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Attorney General Hunter Comments on 10th Circuit Ruling Colorado Sex Offender Registry Must Remain Available to Public

Attorney General Hunter Comments on 10th Circuit Ruling Colorado Sex Offender Registry Must Remain Available to Public

OKLAHOMA CITY – Attorney General Mike Hunter today applauded the 10th U.S. Circuit Court of Appeals for overturning a lower court’s decision that prohibited making information on sex offenders available to the public.

In 2018, Attorney General Hunter led a brief urging the 10th Circuit to reverse a U.S. district court judge’s ruling that the Colorado Sex Offender Registration Act (CSORA) violated the cruel and unusual punishment clause and due-process rights of the Constitution of three sex offenders because it required them to register with the state on a database accessible to the public.

“Today’s ruling is a major victory for public safety advocates,” Attorney General Hunter said. “Sex offenders are violent, and are statistically speaking, some of the most likely to reoffend. Online sex offender registries allow the public to know who among them is a child predator or has been convicted of rape. To hide this information in order to make individuals convicted of these crimes feel more comfortable is utterly irresponsible. Anyone advocating for this position should talk to victims and survivors of these types of crimes, who will forever remain scarred by these horrific acts, to find out why the registry systems are important.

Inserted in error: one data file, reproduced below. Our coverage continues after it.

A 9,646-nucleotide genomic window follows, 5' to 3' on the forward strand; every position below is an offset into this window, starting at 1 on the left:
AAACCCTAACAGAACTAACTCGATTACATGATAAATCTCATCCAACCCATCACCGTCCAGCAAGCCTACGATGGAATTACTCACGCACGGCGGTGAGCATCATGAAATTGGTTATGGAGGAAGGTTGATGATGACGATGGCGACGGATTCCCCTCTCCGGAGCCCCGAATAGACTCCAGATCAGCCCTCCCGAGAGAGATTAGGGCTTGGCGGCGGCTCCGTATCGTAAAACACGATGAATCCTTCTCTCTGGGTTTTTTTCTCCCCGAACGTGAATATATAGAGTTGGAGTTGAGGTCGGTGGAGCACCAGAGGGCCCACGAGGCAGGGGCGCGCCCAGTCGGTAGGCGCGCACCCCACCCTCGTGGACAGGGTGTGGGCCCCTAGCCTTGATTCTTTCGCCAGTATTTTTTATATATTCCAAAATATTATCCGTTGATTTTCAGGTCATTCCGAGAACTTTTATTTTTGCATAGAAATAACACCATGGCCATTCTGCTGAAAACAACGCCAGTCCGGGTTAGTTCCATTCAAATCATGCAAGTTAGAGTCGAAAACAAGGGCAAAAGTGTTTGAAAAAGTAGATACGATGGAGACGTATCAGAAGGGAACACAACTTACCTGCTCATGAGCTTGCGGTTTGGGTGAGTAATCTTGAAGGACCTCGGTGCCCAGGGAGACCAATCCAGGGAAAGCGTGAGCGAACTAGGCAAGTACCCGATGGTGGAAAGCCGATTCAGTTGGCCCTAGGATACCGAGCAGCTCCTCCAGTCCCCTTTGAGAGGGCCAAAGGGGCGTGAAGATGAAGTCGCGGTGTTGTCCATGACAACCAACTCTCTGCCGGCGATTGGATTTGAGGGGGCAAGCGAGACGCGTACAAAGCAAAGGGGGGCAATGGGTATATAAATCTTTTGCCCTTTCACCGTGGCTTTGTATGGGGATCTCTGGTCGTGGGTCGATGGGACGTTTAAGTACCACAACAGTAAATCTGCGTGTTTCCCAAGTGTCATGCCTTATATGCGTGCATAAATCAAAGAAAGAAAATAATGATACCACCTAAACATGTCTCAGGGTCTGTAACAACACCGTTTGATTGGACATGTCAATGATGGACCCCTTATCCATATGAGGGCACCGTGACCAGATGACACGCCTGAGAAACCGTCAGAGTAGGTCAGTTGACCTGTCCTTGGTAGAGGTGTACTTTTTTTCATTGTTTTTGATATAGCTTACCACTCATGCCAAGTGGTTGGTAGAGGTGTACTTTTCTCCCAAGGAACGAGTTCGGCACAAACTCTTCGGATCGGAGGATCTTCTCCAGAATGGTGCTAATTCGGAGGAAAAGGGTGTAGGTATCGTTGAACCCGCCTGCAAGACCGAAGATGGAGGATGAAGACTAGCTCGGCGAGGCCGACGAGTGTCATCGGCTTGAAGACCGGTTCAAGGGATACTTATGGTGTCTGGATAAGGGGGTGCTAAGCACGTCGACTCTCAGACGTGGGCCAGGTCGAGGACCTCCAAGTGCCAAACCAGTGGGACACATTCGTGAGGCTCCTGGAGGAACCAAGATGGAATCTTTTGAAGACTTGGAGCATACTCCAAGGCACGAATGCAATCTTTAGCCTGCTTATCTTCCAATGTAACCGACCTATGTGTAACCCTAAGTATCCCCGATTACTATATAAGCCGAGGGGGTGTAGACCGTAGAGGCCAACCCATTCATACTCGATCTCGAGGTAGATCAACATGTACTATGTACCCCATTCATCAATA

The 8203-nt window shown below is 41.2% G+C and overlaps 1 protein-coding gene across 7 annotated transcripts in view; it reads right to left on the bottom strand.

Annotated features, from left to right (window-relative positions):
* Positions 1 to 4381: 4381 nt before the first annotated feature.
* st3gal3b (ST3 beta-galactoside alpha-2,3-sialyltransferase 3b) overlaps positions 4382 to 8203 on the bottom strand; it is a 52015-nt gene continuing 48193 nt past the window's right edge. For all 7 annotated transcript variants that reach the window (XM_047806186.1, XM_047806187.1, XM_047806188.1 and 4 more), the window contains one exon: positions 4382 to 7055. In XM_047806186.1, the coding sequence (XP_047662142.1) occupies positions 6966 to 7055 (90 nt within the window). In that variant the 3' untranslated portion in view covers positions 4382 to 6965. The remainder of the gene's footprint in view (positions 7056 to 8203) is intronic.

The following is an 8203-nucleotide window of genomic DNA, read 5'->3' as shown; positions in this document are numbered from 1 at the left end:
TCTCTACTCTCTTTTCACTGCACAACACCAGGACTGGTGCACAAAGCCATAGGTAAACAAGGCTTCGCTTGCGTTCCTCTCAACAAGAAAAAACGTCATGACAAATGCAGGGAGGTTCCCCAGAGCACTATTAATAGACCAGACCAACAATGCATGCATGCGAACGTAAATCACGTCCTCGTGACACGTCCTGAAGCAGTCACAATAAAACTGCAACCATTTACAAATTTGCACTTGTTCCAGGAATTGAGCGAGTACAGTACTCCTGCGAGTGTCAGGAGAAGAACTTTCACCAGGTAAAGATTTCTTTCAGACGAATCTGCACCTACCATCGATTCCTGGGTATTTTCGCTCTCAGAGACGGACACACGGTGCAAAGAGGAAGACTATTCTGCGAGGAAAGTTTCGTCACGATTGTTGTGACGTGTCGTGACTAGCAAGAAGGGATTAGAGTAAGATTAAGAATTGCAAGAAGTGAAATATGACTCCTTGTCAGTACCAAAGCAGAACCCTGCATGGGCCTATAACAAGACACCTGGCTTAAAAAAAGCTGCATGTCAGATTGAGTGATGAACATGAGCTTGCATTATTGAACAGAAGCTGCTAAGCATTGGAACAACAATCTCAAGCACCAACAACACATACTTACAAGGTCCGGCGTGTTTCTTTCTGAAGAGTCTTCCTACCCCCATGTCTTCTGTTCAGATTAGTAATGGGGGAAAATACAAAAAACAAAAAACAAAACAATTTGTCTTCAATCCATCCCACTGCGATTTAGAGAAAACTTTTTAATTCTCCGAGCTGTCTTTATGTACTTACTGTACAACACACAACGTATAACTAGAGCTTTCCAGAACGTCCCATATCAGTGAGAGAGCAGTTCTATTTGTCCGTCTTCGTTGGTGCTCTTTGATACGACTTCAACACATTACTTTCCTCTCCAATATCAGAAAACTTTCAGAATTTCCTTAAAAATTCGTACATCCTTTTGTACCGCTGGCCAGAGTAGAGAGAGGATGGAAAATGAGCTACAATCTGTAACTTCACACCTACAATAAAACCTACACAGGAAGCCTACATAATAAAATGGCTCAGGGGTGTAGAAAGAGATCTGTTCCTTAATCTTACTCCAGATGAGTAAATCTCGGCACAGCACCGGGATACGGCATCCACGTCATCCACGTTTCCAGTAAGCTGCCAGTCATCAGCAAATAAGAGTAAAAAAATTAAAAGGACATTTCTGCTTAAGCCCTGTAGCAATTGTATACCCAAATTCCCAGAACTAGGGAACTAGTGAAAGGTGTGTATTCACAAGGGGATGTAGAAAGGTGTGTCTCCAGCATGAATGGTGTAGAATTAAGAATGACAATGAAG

“My 10th Circuit colleagues and I applaud the court’s decision that will arm citizens with this important public safety tool.”

Joining the 2018 brief in support of Colorado were attorneys general from all other states in the jurisdiction of the 10th circuit including, Oklahoma, Kansas, New Mexico, Utah and Wyoming.

In the court’s ruling today, judges determined the state of Colorado isn’t putting sex offenders on display but is rather disseminating accurate information about a criminal record.

“The Colorado General Assembly did not intend for CSORA to inflict a “punishment.” The legislature expressly indicated through the statutory text that CSORA was not intended to “be used to inflict retribution or additional punishment on any person,” but was rather intended to address “the public’s need to adequately protect themselves and their children” from those with prior sexual convictions,” the judges wrote.

 To read the full opinion, click here.